A Million Jobs Lost: A ‘Heart Attack’ for the N.Y.C. Economy

A Million Jobs Lost: A ‘Heart Attack’ for the N.Y.C. Economy

July 7, 2020 Off By administrator

New York City, hit hard by the coronavirus pandemic, is mired in the worst economic calamity since the financial crisis of the 1970s, when it nearly went bankrupt.

The city is staggering toward reopening with some workers back at their desks or behind cash registers, and on Monday, it began a new phase, allowing personal-care services like nail salons and some outdoor recreation to resume. Even so, the city’s unemployment rate is hovering near 20 percent — a figure not seen since the Great Depression.

What was intended as a “pause” has dragged on so long that for many workers, furloughs are turning into permanent job losses. The sudden shutdown of the city nearly four months ago threw at least a million people out of work and threatened the survival of many of their employers.

The layoffs continued in June as some employers gave up hope of a quick recovery or ran out of the federal aid they were using to maintain their payrolls.

Kelvin L. Rolling, 48, was among those affected. A taxi dispatcher at Kennedy International Airport for the last five years, Mr. Rolling said he thought he was one of the lucky ones who would hold on to his job despite the plunge in traffic at the airport.

But then in June he was laid off on short notice.

With the city trying to kick start its economy and in the midst of a phased reopening, Mr. Rolling said, “It seems like you would be calling people back, not laying people off.”

The pandemic set off an immediate and sweeping reversal of fortune that the city has never endured, economists said. Most past financial crises were “like a prolonged illness,” said Frank Braconi, a former chief economist for the city comptroller’s office.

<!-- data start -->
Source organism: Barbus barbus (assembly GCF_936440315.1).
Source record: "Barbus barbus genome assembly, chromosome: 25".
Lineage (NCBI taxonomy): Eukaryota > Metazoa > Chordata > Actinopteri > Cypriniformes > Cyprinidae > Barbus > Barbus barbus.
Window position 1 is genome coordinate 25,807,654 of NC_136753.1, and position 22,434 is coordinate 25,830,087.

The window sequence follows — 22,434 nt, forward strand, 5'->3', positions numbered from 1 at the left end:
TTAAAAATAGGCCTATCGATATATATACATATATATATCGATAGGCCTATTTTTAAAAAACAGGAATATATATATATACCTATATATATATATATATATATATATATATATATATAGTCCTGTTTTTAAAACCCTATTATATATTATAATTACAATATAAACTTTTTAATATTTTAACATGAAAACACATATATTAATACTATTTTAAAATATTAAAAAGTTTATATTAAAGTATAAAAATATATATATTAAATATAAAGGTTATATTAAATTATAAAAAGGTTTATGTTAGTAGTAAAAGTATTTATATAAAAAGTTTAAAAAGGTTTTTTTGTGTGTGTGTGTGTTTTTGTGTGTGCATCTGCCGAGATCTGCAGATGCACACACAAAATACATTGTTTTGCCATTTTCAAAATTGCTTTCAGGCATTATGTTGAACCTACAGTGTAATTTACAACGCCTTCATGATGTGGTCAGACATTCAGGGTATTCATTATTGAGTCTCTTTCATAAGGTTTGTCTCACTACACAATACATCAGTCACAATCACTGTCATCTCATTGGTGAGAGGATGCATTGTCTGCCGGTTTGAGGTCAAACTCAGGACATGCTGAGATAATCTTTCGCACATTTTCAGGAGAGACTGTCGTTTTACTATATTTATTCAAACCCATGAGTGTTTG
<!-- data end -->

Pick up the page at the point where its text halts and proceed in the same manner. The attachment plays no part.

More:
“This was like a heart attack,” he said.

Entire industries — restaurants, hotels, theaters and museums and galleries — went from operating at full throttle to being practically shuttered.

Economists said they feared that the fallout would soon spread to other sectors like education, health care and professional services. Wall Street, a main driver of the city’s economy, appears somewhat insulated for now because the markets have rebounded and several of the biggest banks have pledged not to lay off workers during the pandemic.

Many businesses, including restaurants and hotels, are expected to close for good. The picture has grown even grimmer after officials delayed indefinitely the reopening of indoor dining.

While the national unemployment rate fell to 11.1 percent in June, New York City’s rate reached 18.3 percent in May, the highest level in the 44 years that such data has been collected. (In the Depression, unemployment is estimated to have reached 25 percent.) The numbers for June will be released next Thursday.

The highest the city’s unemployment rate reached during the great recession following the financial collapse in 2008 was about 10 percent. For a decade after that, the city steadily added jobs, reaching a record-low unemployment rate of 3.4 percent in…

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